If you find it harder to get a homeowner's policy next month, you
could blame mold.
State Farm, the largest insurer in California representing 22
percent of the market, decided last week that it would no longer
write new homeowner policies in the state starting May 1. While
that's partly due to past losses, it's also in large part due to the
rising cost of mold-related claims.
Across the country mold has become a toxic problem, with
homeowners, renters and building tenants alleging that a severe form
of the fungus in their homes or offices is causing symptoms from
allergies to lung bleeding.
For insurers, the issue threatens to become their next asbestos:
a health hazard they'd never anticipated that could potentially cost
billions of dollars in both claims and lawsuits.
For consumers, the issue is likely to increase the cost of
homeowners insurance, already poised to go up as much as 25 percent
for reasons related to past underpricing and rising construction
costs. In Texas, which has had the most claims increases in the
nation, rates have already nearly doubled for many homeowners.
In California, where the rise in claims comes second only to
Texas, insurers are scrambling to stem their losses from mold.
Currently, most insurers in the state cover mold cleanup if it is
part of a claim for sudden and accidental water damage, such as a
pipe bursting. Most insurers exclude mold if it's not part of a
water damage claim, such as mold that has grown over years.
Allstate, the third-largest insurer in the state, in January capped
the amount it will pay for mold cleanup at $5,000, even if it's part
of a water-damage claim.
More than 200 insurers have now applied to the state's insurance
department for permission to further restrict mold coverage, leaving
out mold caused by faulty maintenance by the homeowner or even in
some cases mold from water damage.
A bill making its way through the state legislature would
essentially require insurers to keep the level of coverage that's
now standard, and forbid many requested restrictions. The bill,
despised by the insurance industry, passed the Senate insurance
committee Monday and now must be approved by the Senate and Assembly
to become law.
State Farm says its moratorium on new policies is temporary but
indefinite. A spokesman said it is not a reaction to the proposed
legislation but aims to avoid further losses until it rebuilds a
financial cushion. State Farm has 1.5 million home policyholders in
The reason for the explosion of mold claims is a matter of bitter
debate. Some consumer lawyers and activists blame certain new
construction materials such as stucco, mold-friendly glue for wood
floors, recycled newspaper used as a backing for sheetrock, and
impermeable vinyl wallpaper. Some claim that newer energy-efficient
buildings are airtight, which doesn't allow water to dry.
Insurers say consumer lawyers have invented an epidemic and have
exploited generous insurance laws in states like Texas, where
insurers until recently would cover even costs from longstanding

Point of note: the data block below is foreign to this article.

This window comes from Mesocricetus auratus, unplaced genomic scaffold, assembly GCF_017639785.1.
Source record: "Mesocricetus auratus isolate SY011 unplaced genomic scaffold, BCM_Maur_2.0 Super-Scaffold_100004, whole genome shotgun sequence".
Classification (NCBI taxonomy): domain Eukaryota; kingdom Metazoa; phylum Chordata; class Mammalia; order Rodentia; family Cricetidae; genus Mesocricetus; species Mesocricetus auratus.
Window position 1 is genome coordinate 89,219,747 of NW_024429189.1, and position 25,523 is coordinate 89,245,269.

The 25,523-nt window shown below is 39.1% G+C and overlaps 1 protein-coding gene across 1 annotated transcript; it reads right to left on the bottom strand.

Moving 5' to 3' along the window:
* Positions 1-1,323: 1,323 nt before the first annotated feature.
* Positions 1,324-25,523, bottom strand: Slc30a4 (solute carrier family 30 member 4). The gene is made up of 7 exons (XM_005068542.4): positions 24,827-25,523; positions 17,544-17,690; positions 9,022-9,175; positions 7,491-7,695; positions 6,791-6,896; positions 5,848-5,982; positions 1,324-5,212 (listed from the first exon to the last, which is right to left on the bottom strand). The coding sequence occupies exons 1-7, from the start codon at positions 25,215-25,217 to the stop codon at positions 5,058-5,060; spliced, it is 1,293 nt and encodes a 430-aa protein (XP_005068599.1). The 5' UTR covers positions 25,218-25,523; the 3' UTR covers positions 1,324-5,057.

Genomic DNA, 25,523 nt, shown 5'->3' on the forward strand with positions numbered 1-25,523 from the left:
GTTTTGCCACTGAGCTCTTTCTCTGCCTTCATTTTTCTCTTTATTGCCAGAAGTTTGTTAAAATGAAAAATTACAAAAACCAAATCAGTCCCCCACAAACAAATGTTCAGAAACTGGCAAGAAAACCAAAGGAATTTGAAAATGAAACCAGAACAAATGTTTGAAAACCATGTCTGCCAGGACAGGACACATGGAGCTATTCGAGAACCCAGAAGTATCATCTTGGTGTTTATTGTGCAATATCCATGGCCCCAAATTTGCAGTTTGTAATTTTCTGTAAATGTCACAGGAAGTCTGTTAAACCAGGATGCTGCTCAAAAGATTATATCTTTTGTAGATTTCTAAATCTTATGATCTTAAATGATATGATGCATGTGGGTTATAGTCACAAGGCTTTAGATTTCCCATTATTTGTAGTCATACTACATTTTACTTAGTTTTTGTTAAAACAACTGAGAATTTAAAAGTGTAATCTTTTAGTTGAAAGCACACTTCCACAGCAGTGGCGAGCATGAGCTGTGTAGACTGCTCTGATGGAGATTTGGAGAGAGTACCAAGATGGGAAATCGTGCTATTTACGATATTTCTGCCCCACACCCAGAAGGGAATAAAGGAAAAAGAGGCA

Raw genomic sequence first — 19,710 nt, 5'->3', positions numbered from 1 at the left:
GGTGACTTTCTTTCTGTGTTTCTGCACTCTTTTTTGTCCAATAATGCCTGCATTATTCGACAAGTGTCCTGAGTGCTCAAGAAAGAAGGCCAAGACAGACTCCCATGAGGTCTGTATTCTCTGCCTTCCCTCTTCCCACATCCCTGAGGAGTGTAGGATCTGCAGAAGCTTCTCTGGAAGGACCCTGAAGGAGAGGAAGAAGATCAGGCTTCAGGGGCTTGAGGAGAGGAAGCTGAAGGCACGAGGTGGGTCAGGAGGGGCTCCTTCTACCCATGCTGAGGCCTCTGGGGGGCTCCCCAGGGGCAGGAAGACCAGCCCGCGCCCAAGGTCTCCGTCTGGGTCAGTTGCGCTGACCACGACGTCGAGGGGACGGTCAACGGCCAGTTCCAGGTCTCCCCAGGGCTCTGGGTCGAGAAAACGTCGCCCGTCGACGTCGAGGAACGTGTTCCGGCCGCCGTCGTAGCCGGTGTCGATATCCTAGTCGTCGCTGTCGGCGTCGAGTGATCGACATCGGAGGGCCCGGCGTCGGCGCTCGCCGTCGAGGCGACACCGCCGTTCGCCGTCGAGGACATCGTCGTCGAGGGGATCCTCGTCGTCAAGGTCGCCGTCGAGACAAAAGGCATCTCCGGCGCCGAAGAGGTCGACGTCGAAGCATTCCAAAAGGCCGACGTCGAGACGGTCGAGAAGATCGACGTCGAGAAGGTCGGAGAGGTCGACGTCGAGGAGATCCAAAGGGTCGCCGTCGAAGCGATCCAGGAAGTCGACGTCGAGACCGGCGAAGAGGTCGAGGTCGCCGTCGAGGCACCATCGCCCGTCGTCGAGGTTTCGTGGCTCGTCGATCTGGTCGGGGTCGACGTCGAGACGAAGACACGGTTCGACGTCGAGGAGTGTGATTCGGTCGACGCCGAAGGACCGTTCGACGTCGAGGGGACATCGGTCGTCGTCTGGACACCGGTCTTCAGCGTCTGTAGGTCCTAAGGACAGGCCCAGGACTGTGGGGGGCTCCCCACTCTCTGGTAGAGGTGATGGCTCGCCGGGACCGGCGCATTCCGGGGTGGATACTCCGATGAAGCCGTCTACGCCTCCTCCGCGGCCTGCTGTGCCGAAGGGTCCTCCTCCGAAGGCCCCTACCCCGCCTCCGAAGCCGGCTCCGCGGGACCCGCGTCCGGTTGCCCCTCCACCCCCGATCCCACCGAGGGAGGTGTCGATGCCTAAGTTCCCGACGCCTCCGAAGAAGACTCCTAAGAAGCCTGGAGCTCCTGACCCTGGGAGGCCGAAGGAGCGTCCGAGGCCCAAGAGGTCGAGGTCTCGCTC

Still, mold has its high-profile victims, including entertainer
Ed McMahon -- who blames the fungus for sickening his family and
killing his dog Muffin -- and Erin Brockovich, the famous legal
assistant who helped win hundreds of millions of dollars from
PG&E over environmental contamination.
Water-damage claims involving mold are soaring.
Farmers Insurance, the second-largest insurer, is getting 800
such claims a month in California, up from 200 earlier in the year.
State Farm said the average water-damage claim for the region that
includes Silicon Valley was recently nearly $3,400, up from $2,300
Mold is an especially expensive problem for insurers for many
reasons. For one, they are more often evacuating homeowners during
mold cleanup and paying for temporary housing to avoid allegations
of endangering health. Also, contractors who don't want to be sued
over their own work sometimes won't repair water-damaged homes
unless their work is inspected by so-called industrial hygienists.
Such inspections can cost $3,000 to $5,000 apiece, said Robert
Hartwig, chief economist for the Insurance Information
``The expenses associated with adjusting the claim can outstrip
the cost of paying the claim itself,'' said Hartwig.
Emanuel Enes, a San Jose claims team manager for State Farm, said
he's seeing a marked increase in public awareness about mold,
including some paranoia. For some policyholders who discover mold,
the fungus is blamed for ``every ache and pain, even though they
might have had it before the damage.''
Already, mold is contributing to skyrocketing insurance rates for
home and apartment or condo builders, who sometimes get sued years
down for allegedly faulty construction that causes mold. Some
insurance brokers report that liability insurance costs for
construction clients have gone up 500 percent or more, while others
have difficulty finding coverage at all.
The mold surge comes as California homeowners are already facing
increased homeowners rates of 5 percent to nearly 25 percent.
Allstate has recently requested a 22 percent increase in homeowners